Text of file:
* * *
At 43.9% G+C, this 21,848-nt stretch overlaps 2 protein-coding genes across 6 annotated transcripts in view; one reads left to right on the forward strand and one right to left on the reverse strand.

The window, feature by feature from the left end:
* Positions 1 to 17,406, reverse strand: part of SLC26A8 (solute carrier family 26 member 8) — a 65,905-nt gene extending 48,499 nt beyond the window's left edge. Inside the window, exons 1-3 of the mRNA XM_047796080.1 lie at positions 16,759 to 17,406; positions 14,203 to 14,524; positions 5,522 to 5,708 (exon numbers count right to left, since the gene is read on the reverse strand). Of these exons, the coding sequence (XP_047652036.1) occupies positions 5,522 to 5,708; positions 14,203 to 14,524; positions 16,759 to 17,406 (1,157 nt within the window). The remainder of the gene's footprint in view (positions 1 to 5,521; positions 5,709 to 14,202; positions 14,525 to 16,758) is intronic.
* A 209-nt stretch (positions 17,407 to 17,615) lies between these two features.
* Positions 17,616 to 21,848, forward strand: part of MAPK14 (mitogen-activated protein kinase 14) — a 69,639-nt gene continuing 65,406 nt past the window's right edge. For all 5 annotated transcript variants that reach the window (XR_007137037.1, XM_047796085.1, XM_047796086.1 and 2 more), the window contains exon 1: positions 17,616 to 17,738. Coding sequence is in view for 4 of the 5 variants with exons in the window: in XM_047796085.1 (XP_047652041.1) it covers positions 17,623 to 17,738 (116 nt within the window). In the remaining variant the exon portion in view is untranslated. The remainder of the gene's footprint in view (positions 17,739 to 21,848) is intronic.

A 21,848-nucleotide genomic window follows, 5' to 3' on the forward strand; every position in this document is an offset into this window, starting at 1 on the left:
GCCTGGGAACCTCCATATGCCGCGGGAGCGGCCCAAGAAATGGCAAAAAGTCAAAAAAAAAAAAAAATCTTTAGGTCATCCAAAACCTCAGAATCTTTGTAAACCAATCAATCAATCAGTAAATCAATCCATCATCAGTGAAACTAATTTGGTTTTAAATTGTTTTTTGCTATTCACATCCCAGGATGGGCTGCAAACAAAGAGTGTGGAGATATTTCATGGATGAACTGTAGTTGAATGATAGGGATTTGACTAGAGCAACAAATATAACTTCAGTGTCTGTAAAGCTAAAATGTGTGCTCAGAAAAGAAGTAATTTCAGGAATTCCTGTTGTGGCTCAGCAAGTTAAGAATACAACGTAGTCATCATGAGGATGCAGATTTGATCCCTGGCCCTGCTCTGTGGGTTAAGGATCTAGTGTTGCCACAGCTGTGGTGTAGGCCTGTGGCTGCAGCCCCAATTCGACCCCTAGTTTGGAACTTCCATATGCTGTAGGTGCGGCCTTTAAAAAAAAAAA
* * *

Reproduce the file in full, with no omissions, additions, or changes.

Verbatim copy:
At 43.9% G+C, this 21,848-nt stretch overlaps 2 protein-coding genes across 6 annotated transcripts in view; one reads left to right on the forward strand and one right to left on the reverse strand.

The window, feature by feature from the left end:
* Positions 1 to 17,406, reverse strand: part of SLC26A8 (solute carrier family 26 member 8) — a 65,905-nt gene extending 48,499 nt beyond the window's left edge. Inside the window, exons 1-3 of the mRNA XM_047796080.1 lie at positions 16,759 to 17,406; positions 14,203 to 14,524; positions 5,522 to 5,708 (exon numbers count right to left, since the gene is read on the reverse strand). Of these exons, the coding sequence (XP_047652036.1) occupies positions 5,522 to 5,708; positions 14,203 to 14,524; positions 16,759 to 17,406 (1,157 nt within the window). The remainder of the gene's footprint in view (positions 1 to 5,521; positions 5,709 to 14,202; positions 14,525 to 16,758) is intronic.
* A 209-nt stretch (positions 17,407 to 17,615) lies between these two features.
* Positions 17,616 to 21,848, forward strand: part of MAPK14 (mitogen-activated protein kinase 14) — a 69,639-nt gene continuing 65,406 nt past the window's right edge. For all 5 annotated transcript variants that reach the window (XR_007137037.1, XM_047796085.1, XM_047796086.1 and 2 more), the window contains exon 1: positions 17,616 to 17,738. Coding sequence is in view for 4 of the 5 variants with exons in the window: in XM_047796085.1 (XP_047652041.1) it covers positions 17,623 to 17,738 (116 nt within the window). In the remaining variant the exon portion in view is untranslated. The remainder of the gene's footprint in view (positions 17,739 to 21,848) is intronic.

A 21,848-nucleotide genomic window follows, 5' to 3' on the forward strand; every position in this document is an offset into this window, starting at 1 on the left:
GCCTGGGAACCTCCATATGCCGCGGGAGCGGCCCAAGAAATGGCAAAAAGTCAAAAAAAAAAAAAAATCTTTAGGTCATCCAAAACCTCAGAATCTTTGTAAACCAATCAATCAATCAGTAAATCAATCCATCATCAGTGAAACTAATTTGGTTTTAAATTGTTTTTTGCTATTCACATCCCAGGATGGGCTGCAAACAAAGAGTGTGGAGATATTTCATGGATGAACTGTAGTTGAATGATAGGGATTTGACTAGAGCAACAAATATAACTTCAGTGTCTGTAAAGCTAAAATGTGTGCTCAGAAAAGAAGTAATTTCAGGAATTCCTGTTGTGGCTCAGCAAGTTAAGAATACAACGTAGTCATCATGAGGATGCAGATTTGATCCCTGGCCCTGCTCTGTGGGTTAAGGATCTAGTGTTGCCACAGCTGTGGTGTAGGCCTGTGGCTGCAGCCCCAATTCGACCCCTAGTTTGGAACTTCCATATGCTGTAGGTGCGGCCTTTAAAAAAAAAAA